Only one full-time specialist to support children and vulnerable witnesses in the criminal justice system is based in Wales.
Registered Intermediaries (RIs) are used by the police and courts to help witnesses with communication difficulties give evidence in cases.
In January a report found shortages and waits for RIs to be assigned.
But it has emerged there is only one full-time RI in Wales, and three others who work in other roles too.
The Ministry of Justice (MoJ) said a new recruitment campaign would start in Wales shortly.
RIs help witnesses, ranging from children with learning needs to elderly people with dementia.
Linzi-Jayne Margetson's daughter Cariad, now 19, has a type of autism and was a witness in a court case two years ago. She needs help with processing questions and handling information and can also get anxious.
"My worry was if she didn't present herself properly," said Ms Margetson. "She struggles in public and with new people. We wanted justice - and she wanted to know what she had witnessed was not going to happen again."
Her RI Robert Thomas got to know her first and helped her relax before Cariad was ready to be interviewed.
"He was absolutely fantastic from the first meeting," Ms Margetson said. "I honestly don't think she would have gone through the process without Rob. He made a huge difference."
At the start of the year there were 135 RIs covering England and Wales - with some having a cross-border caseload, with RIs from the West Midlands and south west of England also being used in Wales.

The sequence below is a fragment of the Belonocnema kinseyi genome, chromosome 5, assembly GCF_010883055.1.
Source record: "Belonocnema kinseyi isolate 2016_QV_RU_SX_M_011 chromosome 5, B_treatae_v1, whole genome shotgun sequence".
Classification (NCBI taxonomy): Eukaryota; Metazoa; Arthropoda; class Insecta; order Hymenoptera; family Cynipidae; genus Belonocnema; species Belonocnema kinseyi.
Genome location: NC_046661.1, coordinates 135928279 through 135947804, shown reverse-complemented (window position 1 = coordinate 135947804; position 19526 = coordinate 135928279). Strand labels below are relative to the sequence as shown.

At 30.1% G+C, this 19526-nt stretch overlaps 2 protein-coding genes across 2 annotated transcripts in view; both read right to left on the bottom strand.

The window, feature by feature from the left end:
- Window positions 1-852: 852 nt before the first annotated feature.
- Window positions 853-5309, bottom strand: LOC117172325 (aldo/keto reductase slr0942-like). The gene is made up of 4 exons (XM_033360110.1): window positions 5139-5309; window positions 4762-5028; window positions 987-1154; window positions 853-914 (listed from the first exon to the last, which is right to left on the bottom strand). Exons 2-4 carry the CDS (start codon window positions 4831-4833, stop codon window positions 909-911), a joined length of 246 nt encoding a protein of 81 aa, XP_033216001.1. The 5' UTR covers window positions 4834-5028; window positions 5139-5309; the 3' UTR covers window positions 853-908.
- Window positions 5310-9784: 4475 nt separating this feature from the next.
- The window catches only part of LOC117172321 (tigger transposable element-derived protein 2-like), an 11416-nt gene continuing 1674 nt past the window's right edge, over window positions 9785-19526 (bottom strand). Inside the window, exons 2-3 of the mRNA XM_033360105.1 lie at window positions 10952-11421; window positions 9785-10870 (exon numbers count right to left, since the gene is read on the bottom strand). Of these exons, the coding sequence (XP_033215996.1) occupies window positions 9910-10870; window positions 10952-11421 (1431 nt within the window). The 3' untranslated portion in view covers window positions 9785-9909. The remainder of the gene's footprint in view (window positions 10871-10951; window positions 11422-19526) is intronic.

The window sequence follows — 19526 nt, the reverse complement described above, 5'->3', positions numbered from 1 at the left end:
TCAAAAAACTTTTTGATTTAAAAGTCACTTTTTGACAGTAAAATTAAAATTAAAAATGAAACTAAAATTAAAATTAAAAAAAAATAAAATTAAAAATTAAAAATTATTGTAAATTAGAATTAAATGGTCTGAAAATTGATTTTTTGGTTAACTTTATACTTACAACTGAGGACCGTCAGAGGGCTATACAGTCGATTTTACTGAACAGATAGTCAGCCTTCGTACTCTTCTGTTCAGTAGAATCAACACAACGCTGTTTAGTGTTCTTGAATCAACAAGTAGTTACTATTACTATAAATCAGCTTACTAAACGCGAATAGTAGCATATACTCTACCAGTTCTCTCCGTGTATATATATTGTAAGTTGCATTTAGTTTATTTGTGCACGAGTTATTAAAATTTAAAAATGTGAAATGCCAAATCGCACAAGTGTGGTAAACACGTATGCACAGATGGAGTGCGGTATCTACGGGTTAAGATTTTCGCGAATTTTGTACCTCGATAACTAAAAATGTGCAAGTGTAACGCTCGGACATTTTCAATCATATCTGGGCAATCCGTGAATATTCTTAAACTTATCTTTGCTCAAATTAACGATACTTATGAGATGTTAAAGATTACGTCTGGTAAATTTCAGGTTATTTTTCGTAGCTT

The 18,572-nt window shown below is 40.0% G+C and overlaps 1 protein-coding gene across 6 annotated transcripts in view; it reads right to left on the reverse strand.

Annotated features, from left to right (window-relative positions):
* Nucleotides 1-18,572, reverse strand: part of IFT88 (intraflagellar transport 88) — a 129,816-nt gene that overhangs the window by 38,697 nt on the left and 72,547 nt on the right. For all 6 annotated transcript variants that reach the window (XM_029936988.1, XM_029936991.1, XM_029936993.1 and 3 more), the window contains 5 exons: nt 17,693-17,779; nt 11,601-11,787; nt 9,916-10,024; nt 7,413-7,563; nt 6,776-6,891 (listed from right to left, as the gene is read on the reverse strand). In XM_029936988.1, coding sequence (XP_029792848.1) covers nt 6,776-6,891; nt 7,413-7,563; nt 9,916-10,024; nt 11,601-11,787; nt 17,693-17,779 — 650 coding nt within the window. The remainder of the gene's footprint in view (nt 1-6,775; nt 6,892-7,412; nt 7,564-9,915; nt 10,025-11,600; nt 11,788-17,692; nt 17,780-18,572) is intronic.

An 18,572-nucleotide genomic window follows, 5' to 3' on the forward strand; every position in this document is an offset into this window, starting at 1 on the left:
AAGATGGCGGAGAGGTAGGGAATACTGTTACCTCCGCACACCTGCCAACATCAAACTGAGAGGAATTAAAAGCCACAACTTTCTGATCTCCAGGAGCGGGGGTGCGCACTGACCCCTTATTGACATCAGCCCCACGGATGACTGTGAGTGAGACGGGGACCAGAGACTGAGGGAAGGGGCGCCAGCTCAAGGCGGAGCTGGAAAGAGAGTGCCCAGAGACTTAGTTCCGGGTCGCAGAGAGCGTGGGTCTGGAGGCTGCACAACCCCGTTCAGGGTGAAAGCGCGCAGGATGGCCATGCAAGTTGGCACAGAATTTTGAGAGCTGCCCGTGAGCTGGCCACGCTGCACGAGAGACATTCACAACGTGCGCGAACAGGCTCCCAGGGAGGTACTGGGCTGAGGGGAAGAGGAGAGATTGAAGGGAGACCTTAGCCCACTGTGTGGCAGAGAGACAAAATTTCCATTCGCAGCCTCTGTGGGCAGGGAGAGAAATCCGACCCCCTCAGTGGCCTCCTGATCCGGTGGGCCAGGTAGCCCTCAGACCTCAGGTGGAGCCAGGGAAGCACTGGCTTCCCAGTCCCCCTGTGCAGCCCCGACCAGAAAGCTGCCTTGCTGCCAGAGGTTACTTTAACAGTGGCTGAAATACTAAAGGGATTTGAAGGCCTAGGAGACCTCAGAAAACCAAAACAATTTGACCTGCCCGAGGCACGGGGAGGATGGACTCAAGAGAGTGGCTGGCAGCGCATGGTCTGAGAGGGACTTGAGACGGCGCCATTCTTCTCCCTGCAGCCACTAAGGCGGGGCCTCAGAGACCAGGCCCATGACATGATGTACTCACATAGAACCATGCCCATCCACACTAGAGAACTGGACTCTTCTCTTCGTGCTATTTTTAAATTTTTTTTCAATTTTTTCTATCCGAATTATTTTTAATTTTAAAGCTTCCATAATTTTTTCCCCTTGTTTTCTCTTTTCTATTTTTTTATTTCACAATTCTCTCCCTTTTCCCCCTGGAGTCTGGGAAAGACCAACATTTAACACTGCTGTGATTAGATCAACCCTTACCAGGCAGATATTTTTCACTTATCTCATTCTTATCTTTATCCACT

The victims' commissioner Baroness Newlove said children were waiting an average of four weeks to be matched to RIs so they could give evidence.
Her report said there were an average of 550 requests a month in England and Wales, for specialist support to witnesses with issues ranging from dementia, cerebral palsy to autism.
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Baroness Newlove said RIs were "invaluable" in providing communication assistance for vulnerable victims and witnesses.
- Particular shortages of available RIs to cover the Gwent and Dyfed-Powys police force areas
- Dyfed-Powys also has the sixth highest rate of requests for support of all force areas in England and Wales
- North Wales also has issues, particularly due to demands for Welsh-speaking support for victims and witnesses
The police and crime commissioner and chairman of the North Wales Criminal Justice Board have both expressed concerns.
"We know that when a victim is distressed or in a state of trauma they are most comfortable communicating in their first language," said Baroness Newlove.
"Welsh-speaking victims should not be denied this opportunity as it aids communication and their access to justice."
She added: "I believe that equal access to justice must be a primary objective of our justice system.
"An RI gives a voice to the voiceless. I want to be sure that in our justice system, every victim's voice will be heard."
The Margetsons' RI Robert Thomas is the only full-time one in Wales. The former teacher from Penarth, Vale of Glamorgan, covers an area stretching from Dyfed-Powys to Gwent force areas.
He gets about two new cases a week and some can last for months. They range from witnesses from the age of seven upwards to adults with mild learning difficulties.
He is also Welsh-speaking but does not deal with cases in north Wales. The other three based in Wales do not speak Welsh and have other jobs too.
"We enable witnesses to tell their story," he said. "If complex questions are asked that they can't understand, this shatters their confidence and makes their anxiety much worse."
He said if an interview goes ahead without an intermediary there is a risk witnesses cannot tell their whole story, or understand the questions they are being asked or the court process properly.
An MoJ spokesman said registered intermediaries played a "vital role" in helping vulnerable victims and witnesses give evidence which is why it was recruiting 25% more nationally.
"More than 6,500 witnesses were supported last year by registered intermediaries who travel across the country to carry out their work," he said.